Comprehensive Inpatient Rehabilitation Improved Mobility in Dysvascular Amputees

Improved mobility success was found among veterans undergoing major lower extremity amputation secondary to peripheral vascular disease or diabetes who received rehabilitation in a comprehensive inpatient rehabilitation unit. Greatest probability of mobility success was found in younger patients with greater social support, healthy weight and without chronic obstructive pulmonary disease, according to recent study results. “Mobility Success” was defined as the return to pre-morbid level of mobility at 1 year after amputation. This definition of mobility outcome was used because of the extensive variability in pre-morbid mobility in this patient population.

“We had been working on developing a prediction model that would allow us to determine the mobility outcome of elderly dysvascular amputees at 1 year based upon specific variables that were present in the perioperative period,” Joseph M. Czerniecki MD, associate director of the VA Rehabilitation Research Center of Excellence in Limb Loss Prevention and Prosthetic Engineering and professor of rehabilitation at the University of Washington, told O&P Business News. “As all good research should do, our involvement in this study spawned the additional research question of how important is the environment of care on dysvascular amputee outcome.”

Mobility success

Between September 2005 and December 2008, participants with peripheral vascular disease or diabetes undergoing a first unilateral major amputation were screened for enrollment. Of 199 participants screened, 113 met study inclusion criteria and 72 participants were enrolled. They were assessed in-person or telephone interview presurgically and at 6 weeks, 4 months and 12 months postsurgically. Main outcome measures included the number of rehabilitation therapy visits, Locomotor Capability Index scores and mobility success.

For patients ever attending a comprehensive inpatient rehabilitation unit (CIRU), the mean number of therapy visits was significantly greater vs. patients never attending during a 12—month period, and mean total time per any rehabilitation visit was .83 hours for patients ever attending and .60 hours for patients never attending. Study results showed that 33% of patients achieved mobility success at 12 months. From premorbid to 12 months after amputation, the mean change in Locomotor Capability Index scores among patients who achieved success was 5.5 points, while the mean change in scores for patients who did not achieve success was –14.2.

In a multivariate model that controlled for amputation level, major depressive episode, alcohol score, social support, total number of rehabilitation visits and hospital site, researchers found that any patients treated in a CIRU were 17% more likely to achieve mobility success. Multivariate model also showed that achieving mobility success was associated with younger age, higher social support score, no chronic obstructive pulmonary disease and underweight to normal BMI categories. Patients were 23% less likely to achieve mobility success if they had a major depressive episode diagnosed at 4 months or who had a greater alcohol use.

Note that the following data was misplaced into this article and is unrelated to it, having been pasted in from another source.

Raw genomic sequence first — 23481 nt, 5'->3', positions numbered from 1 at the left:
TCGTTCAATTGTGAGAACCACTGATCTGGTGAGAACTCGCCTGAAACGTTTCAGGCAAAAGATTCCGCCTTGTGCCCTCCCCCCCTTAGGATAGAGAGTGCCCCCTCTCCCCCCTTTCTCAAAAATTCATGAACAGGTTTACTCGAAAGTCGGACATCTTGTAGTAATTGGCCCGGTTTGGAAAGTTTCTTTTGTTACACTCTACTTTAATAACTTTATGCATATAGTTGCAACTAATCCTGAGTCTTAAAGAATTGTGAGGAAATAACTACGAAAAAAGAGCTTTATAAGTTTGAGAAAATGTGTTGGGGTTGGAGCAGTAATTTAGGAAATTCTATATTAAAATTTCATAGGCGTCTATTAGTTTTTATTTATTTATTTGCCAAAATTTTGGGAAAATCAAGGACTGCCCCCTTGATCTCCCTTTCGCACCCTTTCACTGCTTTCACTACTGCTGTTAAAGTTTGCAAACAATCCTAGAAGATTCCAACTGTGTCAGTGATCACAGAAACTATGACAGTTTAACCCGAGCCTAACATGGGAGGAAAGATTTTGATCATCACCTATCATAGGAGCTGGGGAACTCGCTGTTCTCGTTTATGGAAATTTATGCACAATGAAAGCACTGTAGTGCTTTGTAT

“Historically, dysvascular amputees have a low likelihood of being admitted to a CIRU. It is unclear whether this is related to funding decisions made by payers or whether there has been an underlying assumption on the part of rehabilitation professionals that inpatient rehabilitation does not necessarily enhance outcome,” Czerniecki said. “In any case, the results of our study suggest that a greater proportion of patients will experience enhanced mobility outcome if treated on a CIRU, especially those with above mentioned characteristics. Therefore admission to a CIRU should be considered the preferred rehabilitation environment of care for these patients.”

Surprising results

Czerniecki said some of the study results were surprising. “The most surprising result was that there were intangible benefits of treatment on an inpatient rehabilitation unit that resulted in improved mobility, aside from the rehabilitation treatment intensity as measured by frequency and duration of rehabilitation treatment. It is unclear whether this is related to the medical management, enhanced coordination of care or possibly other factors related to the treatment milieu, he said.”

Now that Czerniecki and colleagues have completed their preliminary development of a prediction model that allows the prediction of mobility outcome in dysvascular amputees at 1 year based on patient characteristics in the peri-operative period, the researchers plan to perform a study on geographical and temporal validation of the prediction model.

For more information:
Czerniecki JM, Turner AP, Williams RM, et al. The effect of rehabilitation in a comprehensive inpatient rehabilitation unit on mobility outcome after dysvascular lower extremity amputation. Arch Phys Med Rehabil. 2012;93:1384-1391.

Disclosure: Czerniecki has no relevant financial disclosures.

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